Warfarin - Use | Dose | Side Effects
This article was medically reviewed by M.Pharm, Marko Tanaskovic on August 12, 2018. To read more about an author, click here.
Warfarin is an oral coumarin anticoagulant and is used for the prevention and treatment of thromboembolic disorders. It works by inhibiting the synthesis of vitamin K-dependent coagulation factors (factor II, VII, IX and X) as well as protein S and C. Thus, warfarin prevents formation of blood clots (thrombus) but it can't remove existing blood clots. The effect of this drug occurs within one day, and it can last up to five days.
Pharmacokinetic data for warfarin
Warfarin is rapidly absorbed in the small intestine and thereafter metabolized in the liver. Food can slow the absorption of this drug, but absorption is not reduced if taken with food, and because of that Warfarin can be taken regardless of meals. The maximum concentration in blood is reached after four hours of ingestion. The half-life is 40 hours and is eliminated mainly via urine. The high percentage of the drug is bound to plasma proteins (up to 99%). It passes the placental barrier and drug concentration in the fetus can be the same as in the mother, which is why the application of this drug is not recommended during pregnancy.
Warfarin should be avoided in the following conditions:
- If you have an aneurysm in the central nervous system
- If you have a hemorrhagic disorders
- If you have a peptic ulcer
- If you have lesions of the urogenital tract
- If you are planning any surgical intervention
- If you plan to go to the dentist
- If you have malignant hypertension (hypertension related with cancer)
- If you have hemophilia
- If you have a threatened abortion
- If you have any tendency to bleeding
Warfarin should be avoided in all of the above-mentioned situation for one reason - increased risk of bleeding.
Namely, Warfarin inhibits blood coagulation (coagulation is a process that allows your body to stop bleeding because it forms blood clots that clog the opening/hole in the blood vessels). While you are on treatment with this medicine, the process of coagulation is slowed down / reduced, so stopping bleeding in these patients is almost a "mission impossible". Therefore, you must make sure that you do not participate in any activities that could cause a bleed. Be careful during everyday activities (shaving, brushing teeth, etc.) because even these activities can lead to bleeding.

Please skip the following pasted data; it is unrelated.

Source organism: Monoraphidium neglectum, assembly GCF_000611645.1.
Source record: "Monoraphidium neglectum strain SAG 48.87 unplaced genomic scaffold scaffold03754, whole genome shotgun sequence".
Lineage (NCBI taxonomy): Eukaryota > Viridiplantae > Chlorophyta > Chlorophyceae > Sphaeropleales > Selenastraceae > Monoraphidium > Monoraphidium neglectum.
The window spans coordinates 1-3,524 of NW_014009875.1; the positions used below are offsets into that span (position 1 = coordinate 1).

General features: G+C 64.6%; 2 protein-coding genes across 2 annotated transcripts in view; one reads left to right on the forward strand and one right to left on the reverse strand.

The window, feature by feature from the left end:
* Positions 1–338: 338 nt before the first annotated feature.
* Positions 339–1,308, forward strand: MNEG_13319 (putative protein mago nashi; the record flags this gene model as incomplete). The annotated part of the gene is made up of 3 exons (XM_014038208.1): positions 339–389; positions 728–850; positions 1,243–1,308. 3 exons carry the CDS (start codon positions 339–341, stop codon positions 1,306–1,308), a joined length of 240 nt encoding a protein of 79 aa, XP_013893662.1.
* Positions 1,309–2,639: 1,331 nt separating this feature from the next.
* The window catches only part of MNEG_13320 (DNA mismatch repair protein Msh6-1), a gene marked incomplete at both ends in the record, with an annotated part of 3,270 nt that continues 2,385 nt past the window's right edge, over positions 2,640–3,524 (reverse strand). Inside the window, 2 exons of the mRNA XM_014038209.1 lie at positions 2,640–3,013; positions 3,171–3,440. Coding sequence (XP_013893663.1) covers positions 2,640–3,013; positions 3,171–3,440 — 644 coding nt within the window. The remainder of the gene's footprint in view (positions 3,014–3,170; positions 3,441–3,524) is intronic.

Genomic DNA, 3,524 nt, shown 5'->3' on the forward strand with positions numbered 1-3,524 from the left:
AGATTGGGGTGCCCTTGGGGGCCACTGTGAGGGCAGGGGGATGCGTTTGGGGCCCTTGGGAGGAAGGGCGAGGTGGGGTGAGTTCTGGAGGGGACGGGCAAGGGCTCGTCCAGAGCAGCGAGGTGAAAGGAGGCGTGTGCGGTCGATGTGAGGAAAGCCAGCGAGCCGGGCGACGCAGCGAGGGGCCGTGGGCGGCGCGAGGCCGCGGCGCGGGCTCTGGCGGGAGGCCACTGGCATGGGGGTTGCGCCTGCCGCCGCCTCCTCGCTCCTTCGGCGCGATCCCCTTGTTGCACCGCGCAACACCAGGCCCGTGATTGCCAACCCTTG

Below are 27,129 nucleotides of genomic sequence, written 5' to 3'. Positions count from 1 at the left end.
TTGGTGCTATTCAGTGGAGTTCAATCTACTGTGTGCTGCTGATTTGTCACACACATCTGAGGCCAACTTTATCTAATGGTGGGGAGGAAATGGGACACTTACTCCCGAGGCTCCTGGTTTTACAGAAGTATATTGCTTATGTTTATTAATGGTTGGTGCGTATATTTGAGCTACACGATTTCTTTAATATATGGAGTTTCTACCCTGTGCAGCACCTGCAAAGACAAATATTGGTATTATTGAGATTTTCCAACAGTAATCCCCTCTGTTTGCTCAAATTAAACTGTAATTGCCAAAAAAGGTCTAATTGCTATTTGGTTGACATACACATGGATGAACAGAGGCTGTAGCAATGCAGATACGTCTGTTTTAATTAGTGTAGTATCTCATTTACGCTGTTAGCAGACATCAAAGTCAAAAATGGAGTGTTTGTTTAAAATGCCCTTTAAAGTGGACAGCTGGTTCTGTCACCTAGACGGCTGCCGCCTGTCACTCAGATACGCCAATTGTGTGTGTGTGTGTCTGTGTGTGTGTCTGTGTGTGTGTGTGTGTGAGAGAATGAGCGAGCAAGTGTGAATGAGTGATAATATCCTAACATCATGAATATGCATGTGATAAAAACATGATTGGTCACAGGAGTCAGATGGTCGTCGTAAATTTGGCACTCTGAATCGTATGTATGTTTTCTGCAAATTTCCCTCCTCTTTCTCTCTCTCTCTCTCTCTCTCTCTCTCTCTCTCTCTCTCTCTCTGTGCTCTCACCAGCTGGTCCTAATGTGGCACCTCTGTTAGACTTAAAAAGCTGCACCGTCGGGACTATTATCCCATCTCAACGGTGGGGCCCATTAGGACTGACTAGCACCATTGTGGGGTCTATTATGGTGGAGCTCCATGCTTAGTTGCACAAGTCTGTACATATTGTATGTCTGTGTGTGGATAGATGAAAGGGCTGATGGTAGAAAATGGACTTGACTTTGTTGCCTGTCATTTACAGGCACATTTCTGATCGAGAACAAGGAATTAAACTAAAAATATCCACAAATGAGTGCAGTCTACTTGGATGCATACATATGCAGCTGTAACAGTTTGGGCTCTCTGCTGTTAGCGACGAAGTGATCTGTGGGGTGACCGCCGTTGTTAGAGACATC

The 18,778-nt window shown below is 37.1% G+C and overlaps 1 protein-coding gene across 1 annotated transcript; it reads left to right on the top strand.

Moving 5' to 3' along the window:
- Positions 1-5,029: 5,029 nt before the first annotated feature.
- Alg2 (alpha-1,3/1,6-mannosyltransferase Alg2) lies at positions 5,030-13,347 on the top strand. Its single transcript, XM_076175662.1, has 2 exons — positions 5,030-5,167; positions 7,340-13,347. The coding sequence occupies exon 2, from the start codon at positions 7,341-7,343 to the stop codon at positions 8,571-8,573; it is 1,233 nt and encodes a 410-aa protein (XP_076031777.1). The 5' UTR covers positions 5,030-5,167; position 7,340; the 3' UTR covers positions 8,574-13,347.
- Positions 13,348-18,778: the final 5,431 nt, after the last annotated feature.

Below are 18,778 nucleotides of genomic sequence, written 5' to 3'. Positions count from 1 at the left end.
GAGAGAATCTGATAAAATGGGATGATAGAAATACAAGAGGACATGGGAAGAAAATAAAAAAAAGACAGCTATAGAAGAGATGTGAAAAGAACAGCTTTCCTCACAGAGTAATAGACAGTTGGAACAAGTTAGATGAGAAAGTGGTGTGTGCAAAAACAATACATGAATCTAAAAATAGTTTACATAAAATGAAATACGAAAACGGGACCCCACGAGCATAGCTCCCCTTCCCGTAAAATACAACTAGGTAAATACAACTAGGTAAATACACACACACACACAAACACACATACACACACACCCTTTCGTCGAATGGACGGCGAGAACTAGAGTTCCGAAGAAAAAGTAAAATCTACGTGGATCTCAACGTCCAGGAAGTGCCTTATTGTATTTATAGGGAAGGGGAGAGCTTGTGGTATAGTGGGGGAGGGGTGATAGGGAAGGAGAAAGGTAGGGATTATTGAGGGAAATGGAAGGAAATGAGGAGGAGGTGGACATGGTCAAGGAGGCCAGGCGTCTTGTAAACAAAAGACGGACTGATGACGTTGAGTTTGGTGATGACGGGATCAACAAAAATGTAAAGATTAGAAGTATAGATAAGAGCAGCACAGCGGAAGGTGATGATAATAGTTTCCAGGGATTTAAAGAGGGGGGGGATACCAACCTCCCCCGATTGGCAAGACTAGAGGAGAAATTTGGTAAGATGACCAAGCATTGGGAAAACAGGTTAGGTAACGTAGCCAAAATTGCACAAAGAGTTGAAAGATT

Warfarin, pregnancy and lactation
Warfarin has been placed in group X, which means that its use should be avoided during pregnancy because there is a high risk of harmful effects on the embryo / fetus. In one study with 418 pregnant women who took this drug, it was recorded that 16% of pregnant women had an abortion or stillbirth, and 15% of pregnant women gave birth to a child with abnormalities.1 Therefore, its use during pregnancy should be avoided whenever possible.
Breastfeeding should be avoided while taking this drug, although there is no evidence that this drug is excreted into breast milk.
Dosage is adjusted individually, in accordance with the values of INR (international normalized ratio of prothrombin time) of the patients. Your doctor will determine the dose you need to take.
British Society for Hematology recommends the use of this medicine in the following cases (if the value of INR is 2.5):
- Dilated cardiomyopathy
- Rheumatic mitral valve disease
- Atrial fibrillation
- Deep venous thrombosis
- Pulmonary embolism
Warfarin interacts with many drugs, because it binds for plasma proteins in a high percentage. Its connection with plasma proteins may be terminated by many drugs, which automatically means an increase of Warfarin concentration in the blood and increased risk of side effects.
Drugs that increase the effects of warfarin are the following:
- Antimicrobial agents (drugs that kill bacteria and fungi), such as: erythromycin, fluconazole, itraconazole, ketoconazole, azithromycin, clarithromycin, metronidazole, isoniazid, neomycin and tetracycline.
- Drugs that lower lipid levels, such as: fenofibrate, fluvastatin, atorvastatin, pravastatin, simvastatin, gemfibrozil, and others.
- Non-steroidal anti-inflammatory drugs (NSAIDs), such as: ibuprofen, indomethacin, ketoprofen, fllurbiprofen, sulindac, and others.
Drugs that reduce the effects of this drug include:
- Carbamazepine and barbiturates
- Oral contraceptives
- Vitamin K
- St. John's Wort
Tell your doctor about all the medicines you are taking.
Side effects of warfarin include:
- Bleeding which can occur anywhere in your body
- Necrosis of the skin
Information on this website are provided for educational purposes only and are not intended for medical advice, diagnosis or treatment.
If you have any concerns or questions about your health, you should always consult with a physician or other health-care professional.